By Jason Cipriani
at 10:32 AM May 25 2015

The whole point of virtual reality is to offer up the feeling of being transported into another world. But currently, avatar facial expressions fail to live up to VR's promise. Interacting with another human in a VR realm has more closely resembled a conversation with Zoltar, the infamous robotic fortune teller.

Brooke Borel
at 10:32 AM May 25 2015
Nature // 

When my book Infested came out last month, I got an email from a reader in Toronto—an entomologist named Sam Bryks. He generally liked the book, he said, but he wished I had focused more on a process called Integrated Pest Management.

Alexandra Ossola
at 10:32 AM May 25 2015

Muscle loss, lack of balance, backaches: human bodies act in strange ways in space. But scientists are only now starting to understand the changes that happen in the microbiome, the community of bacteria that live in our guts and elsewhere on our bodies and that have a huge effect on functions such as digestion and immunity. In space, the gut microbiome can get a bit out of whack, according to a recent article published in the International Reviews of Immunology. As commercial space travel and longer stints away from Earth seem more inevitable, researchers are trying to figure out how these changes in the gut microbiome might make humans sick in space.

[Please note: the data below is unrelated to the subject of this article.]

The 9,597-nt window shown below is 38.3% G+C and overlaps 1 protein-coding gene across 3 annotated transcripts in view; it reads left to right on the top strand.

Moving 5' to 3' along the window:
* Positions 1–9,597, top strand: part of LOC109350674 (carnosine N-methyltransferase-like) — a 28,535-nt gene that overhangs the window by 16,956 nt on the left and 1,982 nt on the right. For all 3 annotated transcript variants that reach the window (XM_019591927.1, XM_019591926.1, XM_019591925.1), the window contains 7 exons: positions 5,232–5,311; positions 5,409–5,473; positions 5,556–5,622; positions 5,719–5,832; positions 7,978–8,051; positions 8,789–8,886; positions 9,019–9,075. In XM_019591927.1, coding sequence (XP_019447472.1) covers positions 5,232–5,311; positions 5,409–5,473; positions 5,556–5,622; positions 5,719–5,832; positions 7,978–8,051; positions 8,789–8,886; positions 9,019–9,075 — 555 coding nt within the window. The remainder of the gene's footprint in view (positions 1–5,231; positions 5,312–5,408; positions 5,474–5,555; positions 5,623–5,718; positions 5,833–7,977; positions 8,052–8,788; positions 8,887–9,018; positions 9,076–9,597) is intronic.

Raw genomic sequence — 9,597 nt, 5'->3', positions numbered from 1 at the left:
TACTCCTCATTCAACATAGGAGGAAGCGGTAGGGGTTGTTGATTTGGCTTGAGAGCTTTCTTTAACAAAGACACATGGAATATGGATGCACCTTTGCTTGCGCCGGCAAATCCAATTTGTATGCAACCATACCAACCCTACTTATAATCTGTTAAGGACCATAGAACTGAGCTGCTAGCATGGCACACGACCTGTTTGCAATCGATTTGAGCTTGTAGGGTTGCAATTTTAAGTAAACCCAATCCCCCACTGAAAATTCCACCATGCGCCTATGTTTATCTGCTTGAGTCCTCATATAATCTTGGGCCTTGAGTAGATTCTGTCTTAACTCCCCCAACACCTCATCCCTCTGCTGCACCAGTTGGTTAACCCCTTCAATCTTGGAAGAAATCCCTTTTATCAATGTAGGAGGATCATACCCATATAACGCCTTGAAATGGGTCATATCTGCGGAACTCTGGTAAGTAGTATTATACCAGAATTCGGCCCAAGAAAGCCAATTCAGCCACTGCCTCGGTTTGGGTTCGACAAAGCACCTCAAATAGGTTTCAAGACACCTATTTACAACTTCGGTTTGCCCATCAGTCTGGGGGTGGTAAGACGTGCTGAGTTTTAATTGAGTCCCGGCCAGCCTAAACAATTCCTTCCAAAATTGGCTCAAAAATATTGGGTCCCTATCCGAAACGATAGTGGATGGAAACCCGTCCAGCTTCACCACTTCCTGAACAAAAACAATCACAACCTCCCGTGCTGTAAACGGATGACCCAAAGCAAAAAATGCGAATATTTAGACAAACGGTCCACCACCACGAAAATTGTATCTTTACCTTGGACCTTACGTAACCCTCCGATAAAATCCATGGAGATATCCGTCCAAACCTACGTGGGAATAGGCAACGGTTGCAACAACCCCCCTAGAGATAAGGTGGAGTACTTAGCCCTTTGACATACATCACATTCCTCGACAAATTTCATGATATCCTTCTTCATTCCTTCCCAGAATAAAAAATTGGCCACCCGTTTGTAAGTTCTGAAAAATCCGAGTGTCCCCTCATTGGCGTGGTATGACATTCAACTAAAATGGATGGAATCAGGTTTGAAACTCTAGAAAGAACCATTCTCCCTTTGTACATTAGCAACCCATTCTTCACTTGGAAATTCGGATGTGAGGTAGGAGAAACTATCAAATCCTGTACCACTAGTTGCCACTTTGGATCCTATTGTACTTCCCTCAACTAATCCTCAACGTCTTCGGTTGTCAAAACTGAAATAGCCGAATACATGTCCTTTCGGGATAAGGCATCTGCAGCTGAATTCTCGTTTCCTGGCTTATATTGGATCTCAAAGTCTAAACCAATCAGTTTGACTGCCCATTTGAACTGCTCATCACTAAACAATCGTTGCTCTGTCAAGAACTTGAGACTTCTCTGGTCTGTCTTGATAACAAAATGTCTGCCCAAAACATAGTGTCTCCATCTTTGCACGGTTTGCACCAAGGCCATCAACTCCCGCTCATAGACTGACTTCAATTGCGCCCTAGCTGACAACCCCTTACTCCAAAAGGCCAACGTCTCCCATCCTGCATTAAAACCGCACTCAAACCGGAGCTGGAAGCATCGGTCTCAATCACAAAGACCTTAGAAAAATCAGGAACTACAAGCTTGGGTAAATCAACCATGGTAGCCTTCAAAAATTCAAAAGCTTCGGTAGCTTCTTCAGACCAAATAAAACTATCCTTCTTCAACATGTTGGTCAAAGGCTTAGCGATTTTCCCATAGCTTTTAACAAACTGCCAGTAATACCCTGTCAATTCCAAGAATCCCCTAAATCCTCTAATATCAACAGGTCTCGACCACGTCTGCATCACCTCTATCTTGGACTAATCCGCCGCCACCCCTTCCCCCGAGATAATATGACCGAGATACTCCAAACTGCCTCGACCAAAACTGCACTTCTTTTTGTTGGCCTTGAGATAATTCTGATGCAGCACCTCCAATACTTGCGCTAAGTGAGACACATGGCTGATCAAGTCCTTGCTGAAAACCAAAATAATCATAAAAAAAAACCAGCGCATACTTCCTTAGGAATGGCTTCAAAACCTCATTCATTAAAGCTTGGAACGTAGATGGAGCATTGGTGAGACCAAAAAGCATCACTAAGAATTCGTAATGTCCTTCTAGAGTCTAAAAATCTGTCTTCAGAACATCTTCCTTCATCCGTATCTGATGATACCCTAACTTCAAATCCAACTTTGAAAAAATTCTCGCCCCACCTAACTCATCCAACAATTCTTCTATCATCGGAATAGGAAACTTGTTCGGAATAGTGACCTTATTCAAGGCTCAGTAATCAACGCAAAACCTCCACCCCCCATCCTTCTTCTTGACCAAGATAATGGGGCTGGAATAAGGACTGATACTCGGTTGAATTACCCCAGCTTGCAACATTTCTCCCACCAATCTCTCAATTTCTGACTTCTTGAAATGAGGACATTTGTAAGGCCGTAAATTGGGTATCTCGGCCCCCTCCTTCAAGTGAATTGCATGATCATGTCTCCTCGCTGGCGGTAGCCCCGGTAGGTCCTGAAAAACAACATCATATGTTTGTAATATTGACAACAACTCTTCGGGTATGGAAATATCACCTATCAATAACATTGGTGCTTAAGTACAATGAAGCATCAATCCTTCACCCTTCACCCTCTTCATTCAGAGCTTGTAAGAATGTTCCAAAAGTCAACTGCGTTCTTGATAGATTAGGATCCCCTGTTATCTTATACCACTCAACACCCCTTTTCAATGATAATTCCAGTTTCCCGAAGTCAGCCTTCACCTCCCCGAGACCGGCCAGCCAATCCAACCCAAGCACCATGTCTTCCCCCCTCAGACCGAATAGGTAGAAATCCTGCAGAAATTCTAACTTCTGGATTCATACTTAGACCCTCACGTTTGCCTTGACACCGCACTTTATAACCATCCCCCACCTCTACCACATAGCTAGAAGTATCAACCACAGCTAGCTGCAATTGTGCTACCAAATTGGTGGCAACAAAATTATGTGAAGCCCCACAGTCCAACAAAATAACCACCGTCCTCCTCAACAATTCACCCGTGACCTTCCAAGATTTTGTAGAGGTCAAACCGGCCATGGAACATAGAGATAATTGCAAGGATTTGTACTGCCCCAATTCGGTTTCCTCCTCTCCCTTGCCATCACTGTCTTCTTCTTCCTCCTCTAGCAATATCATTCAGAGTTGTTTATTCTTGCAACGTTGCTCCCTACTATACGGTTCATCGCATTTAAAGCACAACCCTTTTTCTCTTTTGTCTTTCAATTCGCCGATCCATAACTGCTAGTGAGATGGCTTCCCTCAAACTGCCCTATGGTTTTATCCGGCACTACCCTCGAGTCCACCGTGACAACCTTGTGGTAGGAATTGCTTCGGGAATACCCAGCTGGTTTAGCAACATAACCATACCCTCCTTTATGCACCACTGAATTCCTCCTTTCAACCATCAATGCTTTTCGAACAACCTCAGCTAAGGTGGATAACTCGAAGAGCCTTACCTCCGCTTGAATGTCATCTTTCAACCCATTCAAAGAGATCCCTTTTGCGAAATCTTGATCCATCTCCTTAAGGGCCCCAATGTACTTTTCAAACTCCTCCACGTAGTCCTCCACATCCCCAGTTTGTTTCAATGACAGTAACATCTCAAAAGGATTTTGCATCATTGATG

Sarah Fecht
at 10:32 AM May 25 2015

In 2013, professional sprinter Dutee Chand was banned from competing as a female athlete. She wasn't accused of doping, and she wasn't accused of not being a woman—she was born and raised as a girl. Instead, her hormones were at fault.

Kelsey D. Atherton
at 10:31 AM May 25 2015
SmartChutes
Drones // 

The worst part of having a drone is losing it. Pilots will go to great lengths to make sure their drones stay clear of harm, whether it's diving into a canal to save it from drowning or turning a mishap on national television into a learning experience and warning for others. SmartChutes is a crowdfunding campaign Kickstarter right now that envisions a better way: parachutes for drones that deploy automatically when the drone is in peril.

Kelsey D. Atherton
at 10:31 AM May 25 2015
Horizon Unmanned Systems
Drones //